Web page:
This is a fantastic line, and greatly appreciated from the perspective of a female reader:
“Women are forbidden from the art of war. The Boar of Summer, however, acknowledges no such arbitrary exclusions…”
HOW DOES QUICK BEN KNOW SO DAMN MUCH?! I fret at the puzzle of Quick Ben every single page of this book. “I am impressed by your knowledge of Fener’s priesthood. No, more than impressed. I am stunned.” Hmm, I wonder whether Quick Ben absorbs and reflects knowledge? After all, he said of the magic he had done to make contact that it would reflect whoever stumbled onto it. Perhaps this is Quick Ben’s true power, and why he always ends up the equal of who he faces?
I think I might be missing the significance of there being a Destriant for the first time in a thousand years. Even Quick Ben seems impressed, which is rare enough to command respect.
The Camps in Capustan remind me of nomad’s tent areas, which rings true with the fact that the Capan were not long ago a tribal people. It’s nice that Erikson continues to build little facts and details about a people without just telling you. Instead he plays on prior knowledge you might have in a particular area to help enrich the reading process.
Hmm, which people built the palace now taken over by Jelarkan, and will they make a later appearance? Maybe the K’Chain Che’Malle?
The K’Chain Che’Malle remind me a little bit of the velociraptors from Jurassic Park—they are certainly giving me the same chills…
Ugh! Ugh! Ugh! Erikson never shies away, does he?
Without comprehension, he watched the rump—legs kicking spasmodically—twist round, revealing that the front half of the horse was gone. Severed spine, curved rows of rib stubs, intestines tumbling out, blood spraying from red flesh.
Hell…one demon managed to take down twenty men and horses on the attack… *eyes wide* And four of them destroy at least sixty T’lan Imass! Although…can T’lan Imass be destroyed, if they are undead? [Bill: Yes, and we’ll see what gets done with those that are “killed” later.]
I can sort of appreciate the reasons behind taking the recruit out to experience active duty—but I definitely appreciate Erikson’s treatment of the recruit afterwards, and the discussion of what this might mean to her future:
The Shield Anvil’s underestimation of the enemy had made of this young woman’s future a world of ashes. Two blindingly sudden deaths would haunt her for the rest of her days.
I do also think Itkovian is being a tad harsh on himself as well—the K’Chain Che’Malle have been absent from this world for so long that even the T’lan Imass are unprepared for them and their ferocity. How could Itkovian possibly know what would happen?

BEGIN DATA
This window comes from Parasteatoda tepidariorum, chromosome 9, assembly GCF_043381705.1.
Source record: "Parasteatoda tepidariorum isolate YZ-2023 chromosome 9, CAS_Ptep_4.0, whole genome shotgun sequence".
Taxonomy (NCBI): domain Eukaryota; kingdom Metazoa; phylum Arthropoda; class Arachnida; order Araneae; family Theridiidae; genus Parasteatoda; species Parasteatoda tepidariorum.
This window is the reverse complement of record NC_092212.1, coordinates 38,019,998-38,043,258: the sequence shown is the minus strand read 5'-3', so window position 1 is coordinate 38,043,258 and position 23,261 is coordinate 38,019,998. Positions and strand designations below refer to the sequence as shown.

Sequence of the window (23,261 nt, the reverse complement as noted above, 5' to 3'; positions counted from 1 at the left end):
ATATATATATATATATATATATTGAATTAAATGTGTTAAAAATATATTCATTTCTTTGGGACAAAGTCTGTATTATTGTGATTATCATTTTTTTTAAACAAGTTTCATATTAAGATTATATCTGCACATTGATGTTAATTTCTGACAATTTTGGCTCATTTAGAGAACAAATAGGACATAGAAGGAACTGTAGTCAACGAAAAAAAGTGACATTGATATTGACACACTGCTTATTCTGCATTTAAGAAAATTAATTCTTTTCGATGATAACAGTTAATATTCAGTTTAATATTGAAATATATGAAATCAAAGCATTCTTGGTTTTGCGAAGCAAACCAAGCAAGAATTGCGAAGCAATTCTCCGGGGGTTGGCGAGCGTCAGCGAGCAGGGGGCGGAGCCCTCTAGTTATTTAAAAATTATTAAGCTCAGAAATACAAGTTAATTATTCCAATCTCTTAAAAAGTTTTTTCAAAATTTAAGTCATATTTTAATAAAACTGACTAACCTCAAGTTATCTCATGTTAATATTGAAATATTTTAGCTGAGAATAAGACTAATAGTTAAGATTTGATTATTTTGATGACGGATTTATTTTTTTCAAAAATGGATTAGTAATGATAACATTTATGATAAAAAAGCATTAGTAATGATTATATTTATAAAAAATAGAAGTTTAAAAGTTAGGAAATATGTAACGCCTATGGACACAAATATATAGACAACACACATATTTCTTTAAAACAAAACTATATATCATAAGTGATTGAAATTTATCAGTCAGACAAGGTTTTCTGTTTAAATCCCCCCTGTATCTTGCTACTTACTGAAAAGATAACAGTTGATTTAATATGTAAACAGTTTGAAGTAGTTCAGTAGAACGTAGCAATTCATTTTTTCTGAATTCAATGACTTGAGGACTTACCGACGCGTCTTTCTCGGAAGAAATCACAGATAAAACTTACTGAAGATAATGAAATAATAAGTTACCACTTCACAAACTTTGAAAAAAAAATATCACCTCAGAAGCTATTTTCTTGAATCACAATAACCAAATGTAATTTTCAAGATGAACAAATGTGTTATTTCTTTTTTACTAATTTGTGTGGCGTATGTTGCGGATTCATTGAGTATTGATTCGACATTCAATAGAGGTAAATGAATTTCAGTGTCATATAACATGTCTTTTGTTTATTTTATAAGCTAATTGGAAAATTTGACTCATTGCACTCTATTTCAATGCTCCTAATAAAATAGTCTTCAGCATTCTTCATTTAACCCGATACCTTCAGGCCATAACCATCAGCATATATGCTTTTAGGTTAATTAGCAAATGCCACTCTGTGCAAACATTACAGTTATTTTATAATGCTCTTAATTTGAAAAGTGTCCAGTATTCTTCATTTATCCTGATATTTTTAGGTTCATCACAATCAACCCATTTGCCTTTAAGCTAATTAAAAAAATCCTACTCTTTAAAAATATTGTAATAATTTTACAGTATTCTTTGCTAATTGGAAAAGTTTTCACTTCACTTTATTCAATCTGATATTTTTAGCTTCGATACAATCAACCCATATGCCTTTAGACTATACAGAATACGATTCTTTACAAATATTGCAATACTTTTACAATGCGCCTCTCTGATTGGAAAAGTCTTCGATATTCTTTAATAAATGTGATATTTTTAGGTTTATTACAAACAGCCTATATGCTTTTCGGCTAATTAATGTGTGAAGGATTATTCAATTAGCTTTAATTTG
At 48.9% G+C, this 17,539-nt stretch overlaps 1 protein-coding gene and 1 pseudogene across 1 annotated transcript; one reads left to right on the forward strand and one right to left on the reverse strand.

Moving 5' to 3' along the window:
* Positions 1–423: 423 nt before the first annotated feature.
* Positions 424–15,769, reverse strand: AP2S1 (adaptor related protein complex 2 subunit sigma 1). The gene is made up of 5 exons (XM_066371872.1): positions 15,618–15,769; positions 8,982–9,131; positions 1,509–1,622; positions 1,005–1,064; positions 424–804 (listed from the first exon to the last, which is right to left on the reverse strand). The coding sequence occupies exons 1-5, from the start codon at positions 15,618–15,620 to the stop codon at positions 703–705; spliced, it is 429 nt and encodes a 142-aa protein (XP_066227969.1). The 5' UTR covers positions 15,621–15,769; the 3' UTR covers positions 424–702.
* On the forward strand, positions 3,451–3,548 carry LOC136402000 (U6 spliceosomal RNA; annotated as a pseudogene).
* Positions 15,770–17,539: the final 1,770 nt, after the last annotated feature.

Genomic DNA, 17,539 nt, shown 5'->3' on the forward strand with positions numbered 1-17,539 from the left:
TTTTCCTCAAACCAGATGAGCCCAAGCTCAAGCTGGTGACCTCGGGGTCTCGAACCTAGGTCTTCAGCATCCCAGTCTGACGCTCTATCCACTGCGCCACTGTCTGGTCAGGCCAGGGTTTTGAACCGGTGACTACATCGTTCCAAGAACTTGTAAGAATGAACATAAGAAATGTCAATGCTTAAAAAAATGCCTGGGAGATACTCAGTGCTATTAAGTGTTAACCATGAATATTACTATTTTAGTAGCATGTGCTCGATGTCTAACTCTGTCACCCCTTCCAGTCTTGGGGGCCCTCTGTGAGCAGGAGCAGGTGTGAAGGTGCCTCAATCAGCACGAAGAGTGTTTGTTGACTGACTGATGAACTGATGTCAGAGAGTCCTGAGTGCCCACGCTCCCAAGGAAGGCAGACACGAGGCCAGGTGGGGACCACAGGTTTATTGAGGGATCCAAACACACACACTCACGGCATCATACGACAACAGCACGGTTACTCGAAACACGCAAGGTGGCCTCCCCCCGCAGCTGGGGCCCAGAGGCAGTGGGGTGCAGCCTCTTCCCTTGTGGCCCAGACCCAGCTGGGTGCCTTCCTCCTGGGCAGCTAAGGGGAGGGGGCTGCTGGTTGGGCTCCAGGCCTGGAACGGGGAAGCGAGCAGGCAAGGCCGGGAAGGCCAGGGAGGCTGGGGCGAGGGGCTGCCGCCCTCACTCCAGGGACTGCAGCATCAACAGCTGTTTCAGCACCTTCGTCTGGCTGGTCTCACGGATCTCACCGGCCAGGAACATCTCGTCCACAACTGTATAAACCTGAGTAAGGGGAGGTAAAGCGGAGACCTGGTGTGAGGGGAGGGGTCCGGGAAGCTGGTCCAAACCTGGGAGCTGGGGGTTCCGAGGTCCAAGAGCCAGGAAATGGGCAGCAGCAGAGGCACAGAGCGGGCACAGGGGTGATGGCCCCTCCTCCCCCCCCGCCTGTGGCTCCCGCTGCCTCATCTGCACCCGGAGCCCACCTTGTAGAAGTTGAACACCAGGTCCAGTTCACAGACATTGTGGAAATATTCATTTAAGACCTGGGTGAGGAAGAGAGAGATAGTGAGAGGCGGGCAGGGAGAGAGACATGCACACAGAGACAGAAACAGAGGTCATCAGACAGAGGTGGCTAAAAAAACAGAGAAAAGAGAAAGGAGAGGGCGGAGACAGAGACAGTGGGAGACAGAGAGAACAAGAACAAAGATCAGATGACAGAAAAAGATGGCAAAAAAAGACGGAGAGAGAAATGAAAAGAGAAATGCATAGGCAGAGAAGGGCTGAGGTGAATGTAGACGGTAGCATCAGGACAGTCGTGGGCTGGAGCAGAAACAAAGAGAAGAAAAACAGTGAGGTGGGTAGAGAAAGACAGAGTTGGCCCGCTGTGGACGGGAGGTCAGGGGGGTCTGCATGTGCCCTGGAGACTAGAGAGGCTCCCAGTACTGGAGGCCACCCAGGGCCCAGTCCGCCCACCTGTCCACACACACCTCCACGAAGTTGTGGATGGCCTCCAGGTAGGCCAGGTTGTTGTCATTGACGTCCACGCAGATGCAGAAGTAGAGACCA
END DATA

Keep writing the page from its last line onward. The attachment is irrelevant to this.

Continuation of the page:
Now this is the sort of writing that means Erikson stands head and shoulders above most other AUTHORS, let alone just fantasy authors:
“Soldiers are issued armour for their flesh and bones, but they must fashion their own for their souls.”
OOOH! “Pannion,” the Bonecaster said. “A Jaghut word. A Jaghut name.”
Heh. Toc’s inner monologue reminds me of just how much I was getting to enjoy his character in Gardens of the Moon before he was ripped from the pages! “So…here I am, in the middle of nowhere, and the only truly sane creature in my company is an extinct wolf.”
So Baaljagg carries the soul of someone—a lost spirit, torn from its flesh. We’ve seen a few of them… An Elder God manipulated Baaljagg—we only know K’rul, Draconus and Sister of Cold Nights as elder gods, right? [Bill: Don’t forget we’ve also met one for whom those “Elder” gods are relatively young.] And hmm, this wolf is female: perhaps also linked to Fanderay, the she-wolf of winter. Strikes me if the beasts of Summer—Fener and Trake—are on the move, then those of the Winter would also be moving; and we’ve seen Togg, besides. Tampering with Toc… [Bill: All good lines of thought.]
Tool says, “Someone has drawn on my life-force, almost to exhaustion. Ask me no questions regarding this.” Who has been drawing from Tool? Also Silverfox?
And now Toc has a new name, along with Paran! Heh, were there not enough characters in this mammoth series to satisfy Erikson, that he felt the need to give his characters secondary names as well?! Here we find out that Toc can also be refered to as Aral Fayle.
The power of names, and the meaning behind them, is definitely a theme within these novels. Tool describes his own name as meaning “Flawed flint” and then says, “In pure flint all the sands are aligned. All face in the same direction. There is unity of purpose.” Tool went his own way, as did his sister and his two brothers.
Eeep, I’m not sure where to start with the section about Treach, and the information that we’re given. All I know is that nothing springs instantly to mind, although little memories from other parts of this novel and those that came before are tugging at me. The Imass wearing the skin of a panther is definitely Kilava, that being Tool’s sister—I remember mention of that in her description from the prologue. And we will need to look out for Treach in another form, it seems: “When your life fades from this world, Treach, I suspect you will find yourself, not before Hood’s gates. but… elsewhere.”
Haha, that serves me right for stopping to make comment and not reading on—yes, the panther person was definitely Kilava, because here she is!
An Elder God is manipulating Toc and talking directly to him, but which one? I think it is K’rul, based on this: “I speak of compassion. There are gifts unimagined in such efforts. A man who dreams has shown me this…” A man who dreams could be Kruppe, who has been directly involved with K’rul already.
I really really like the combination of Tool, Toc and the Seguleh—I like them all the better when Lady Envy isn’t around, to be honest. I’m not overly fond of her, whom I see as a manipulative bitch!
But then we move almost immediately to Lady Envy and the death of Callows. *sigh* And here is evidence that K’rul is awake and tampering with the modern world. Here is some information drip-fed into the story that I’m sure will be important in a book or three’s time, if not in this one!